On October 15, 1980, in the aftermath of the Watergate scandal, during the 96th US Congress Second Session, which convened on January 3, 1980, Jimmy Carter, the 39th President of the United States, signed the “Judicial Councils Reform and Judicial Conduct and Disability Act of 1980 (Act).” (1) The Act ended voluntary unsupervised self-regulation and impeachment as the only two methods of controlling and disciplining the federal judges. It did so by authorizing any person to file a judicial conduct complaint against a federal judge or judges seeking to discipline the judge or judges. The Act authorizes the chief judge of the nation’s 13 Judicial Councils, and the Judicial Conference of the US, to conduct investigate the judges’ conduct and resolve the complaint.
The Institute of Judicial Conduct (“IJC”) is the leading fully independent authority on the nation’s federal judicial canons of reason, honesty and truth, conduct laws, and rules that relevant to the administration of the Act. This is essential to provide any person with access to a fair, effective process to prosecution their judicial conduct complaints. Any delay in the process would be prejudicial to the complainant and 28 US Code Chapter 131 Section 2072(b) and FRCP Section 2017 Rule 1.
IJC is the nation’s only independent authority on the Act’s legislative history and the rules promulgated by the federal judges under the Act. IJC is independent of the federal judges, the machinery at the Administrative Office of the US Courts, the Federal Judiciary Center and Federal Judicial Center Foundation.
IJC is also independent of the law professors that publish academic papers on the federal courts, and the policy organizations dedicated to advocating federal judicial policy.
IJC is also independent on the members of the federal, state, and county bar associations, and the associations themselves. IJC is the nation’s only authority dedicated exclusively to investigations and research into the operation of the Act and the review, controls and regulations that apply to the presiding judge at the Judicial Conference.
IJC’s origins date back to May 15, 2014 with the filing of a criminal complaint against a New York State judge. By May 15, 2020, IJC had been incorporated and IJC’s founder, Manuel P. Asensio, had filed the nation’s first judicial conduct and criminal indifference to civil rights complaint seeking to abrogate the DRE. The action was filed in the US District Court for the Southern District of New York (SDNY), the Judicial Council for the Second Circuit, and the Judicial Conference of the US. The actions seeks to discipline chief justice of the US Supreme Court, John G. Roberts, Jr. for unauthorized use of the so-called “domestic relations [and domestic violence] exception [DRE] to federal subject matter jurisdiction” and promulgating the false predicate that the DRE “is a legitimate judicial doctrine of deference to federalism in family law.” In fact, the DRE is a scheme to all Americans access to federal justice so that states can assert jurisdiction and govern speech, religious and political and moral beliefs, and other unassailable liberties and freedoms.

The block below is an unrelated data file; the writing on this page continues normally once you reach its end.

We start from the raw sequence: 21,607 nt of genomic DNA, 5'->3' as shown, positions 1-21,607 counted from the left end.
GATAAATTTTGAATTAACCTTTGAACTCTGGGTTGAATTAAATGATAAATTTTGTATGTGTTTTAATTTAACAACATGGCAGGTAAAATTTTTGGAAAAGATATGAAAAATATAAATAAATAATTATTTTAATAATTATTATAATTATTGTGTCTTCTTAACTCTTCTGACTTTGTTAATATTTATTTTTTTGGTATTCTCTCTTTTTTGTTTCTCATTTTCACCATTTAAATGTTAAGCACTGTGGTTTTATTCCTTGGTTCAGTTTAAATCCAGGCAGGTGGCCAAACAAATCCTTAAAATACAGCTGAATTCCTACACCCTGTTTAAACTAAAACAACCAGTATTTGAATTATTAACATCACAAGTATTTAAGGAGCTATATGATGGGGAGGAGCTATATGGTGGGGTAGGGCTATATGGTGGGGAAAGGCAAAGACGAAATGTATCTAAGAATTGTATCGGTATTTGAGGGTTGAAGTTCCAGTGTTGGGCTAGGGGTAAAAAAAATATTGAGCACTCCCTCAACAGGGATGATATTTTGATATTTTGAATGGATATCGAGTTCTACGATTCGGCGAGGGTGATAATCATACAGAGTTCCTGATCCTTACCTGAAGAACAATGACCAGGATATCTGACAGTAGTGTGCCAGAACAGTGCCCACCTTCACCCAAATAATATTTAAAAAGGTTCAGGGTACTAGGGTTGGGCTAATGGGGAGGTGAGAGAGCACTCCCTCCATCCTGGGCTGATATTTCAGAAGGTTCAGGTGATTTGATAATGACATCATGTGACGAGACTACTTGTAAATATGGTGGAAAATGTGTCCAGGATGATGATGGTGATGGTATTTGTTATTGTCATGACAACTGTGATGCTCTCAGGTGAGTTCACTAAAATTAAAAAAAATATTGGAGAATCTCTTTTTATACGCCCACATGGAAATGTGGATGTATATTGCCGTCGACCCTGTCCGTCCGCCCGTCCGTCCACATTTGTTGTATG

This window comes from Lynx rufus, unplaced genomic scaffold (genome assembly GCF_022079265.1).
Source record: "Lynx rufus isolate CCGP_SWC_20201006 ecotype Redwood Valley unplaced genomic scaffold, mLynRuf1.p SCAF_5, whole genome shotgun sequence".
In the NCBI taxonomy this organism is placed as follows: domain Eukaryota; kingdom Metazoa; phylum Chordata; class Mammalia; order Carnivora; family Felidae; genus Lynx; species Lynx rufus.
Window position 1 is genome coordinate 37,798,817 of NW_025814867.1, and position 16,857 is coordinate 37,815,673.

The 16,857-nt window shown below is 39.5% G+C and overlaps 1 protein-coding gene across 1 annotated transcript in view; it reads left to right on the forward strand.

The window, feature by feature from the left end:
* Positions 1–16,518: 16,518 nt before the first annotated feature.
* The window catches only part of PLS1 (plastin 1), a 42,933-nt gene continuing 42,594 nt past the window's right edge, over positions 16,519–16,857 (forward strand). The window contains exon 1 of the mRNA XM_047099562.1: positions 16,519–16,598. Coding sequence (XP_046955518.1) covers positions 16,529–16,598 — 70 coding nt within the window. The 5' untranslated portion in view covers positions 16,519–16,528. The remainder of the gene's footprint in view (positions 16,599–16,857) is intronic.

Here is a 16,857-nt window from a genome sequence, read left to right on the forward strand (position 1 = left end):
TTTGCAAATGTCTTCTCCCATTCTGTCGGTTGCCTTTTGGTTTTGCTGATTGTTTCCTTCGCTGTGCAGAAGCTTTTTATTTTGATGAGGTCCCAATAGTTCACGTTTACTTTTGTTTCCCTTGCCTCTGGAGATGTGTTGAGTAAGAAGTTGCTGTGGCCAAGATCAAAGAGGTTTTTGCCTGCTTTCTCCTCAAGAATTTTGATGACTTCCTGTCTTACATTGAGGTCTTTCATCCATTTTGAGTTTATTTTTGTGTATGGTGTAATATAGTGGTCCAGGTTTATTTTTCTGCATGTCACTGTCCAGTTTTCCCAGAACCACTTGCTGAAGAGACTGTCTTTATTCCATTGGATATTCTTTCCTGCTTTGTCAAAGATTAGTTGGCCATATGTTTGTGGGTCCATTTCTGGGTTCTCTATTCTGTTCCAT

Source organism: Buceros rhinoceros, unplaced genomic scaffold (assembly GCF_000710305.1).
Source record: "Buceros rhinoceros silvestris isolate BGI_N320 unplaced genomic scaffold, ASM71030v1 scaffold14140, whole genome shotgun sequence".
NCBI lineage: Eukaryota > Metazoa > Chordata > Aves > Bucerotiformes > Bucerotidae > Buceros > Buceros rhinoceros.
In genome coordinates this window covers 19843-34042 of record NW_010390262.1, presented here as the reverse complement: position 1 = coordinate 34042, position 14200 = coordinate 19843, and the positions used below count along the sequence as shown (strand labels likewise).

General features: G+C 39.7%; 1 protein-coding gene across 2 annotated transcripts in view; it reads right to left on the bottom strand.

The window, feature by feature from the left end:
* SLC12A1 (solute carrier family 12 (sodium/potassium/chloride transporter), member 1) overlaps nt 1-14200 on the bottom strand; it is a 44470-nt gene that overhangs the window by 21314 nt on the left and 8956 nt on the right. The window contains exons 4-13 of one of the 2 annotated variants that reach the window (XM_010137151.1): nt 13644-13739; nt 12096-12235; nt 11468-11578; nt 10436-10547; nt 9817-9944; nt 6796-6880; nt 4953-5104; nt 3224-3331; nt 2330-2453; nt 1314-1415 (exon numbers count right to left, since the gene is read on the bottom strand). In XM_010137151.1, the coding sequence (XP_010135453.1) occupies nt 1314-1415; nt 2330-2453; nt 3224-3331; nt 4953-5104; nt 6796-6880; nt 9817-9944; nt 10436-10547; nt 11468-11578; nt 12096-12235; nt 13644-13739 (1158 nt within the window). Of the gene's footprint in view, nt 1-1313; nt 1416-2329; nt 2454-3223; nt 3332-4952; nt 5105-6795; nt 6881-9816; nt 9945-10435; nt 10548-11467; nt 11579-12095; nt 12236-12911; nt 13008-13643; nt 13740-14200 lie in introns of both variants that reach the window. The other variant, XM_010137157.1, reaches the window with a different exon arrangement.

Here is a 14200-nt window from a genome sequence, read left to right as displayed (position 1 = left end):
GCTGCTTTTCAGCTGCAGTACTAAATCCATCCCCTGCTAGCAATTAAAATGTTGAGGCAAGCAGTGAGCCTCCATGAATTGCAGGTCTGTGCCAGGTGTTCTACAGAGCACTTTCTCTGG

(1) Public Law 96–458 (S 1873), October 15, 1980, 94 Stat 2035, 18 USC. The “Judicial Council Reform and Judicial Conduct and Disability Act” of 1980 (US Code, Title 28 Judiciary and Judicial Procedure, Part I: Organization of Courts, Chapter 16, titled “Complaints against Judges and Judicial Discipline” [§§ 351–364]). The “Conferences and Councils of Judges Law” and the “21st Century Department of Justice Appropriations Authorization Act” enacted under Pub. L. 107-273 and incorporates the “Judicial Improvements Act of 2002,” which enacts USC Title 28 Chapter 16 and amends §§ 331, 332, 372, 375, and 604. For the legislative history, see H.R. Rep. 107-459 (2002).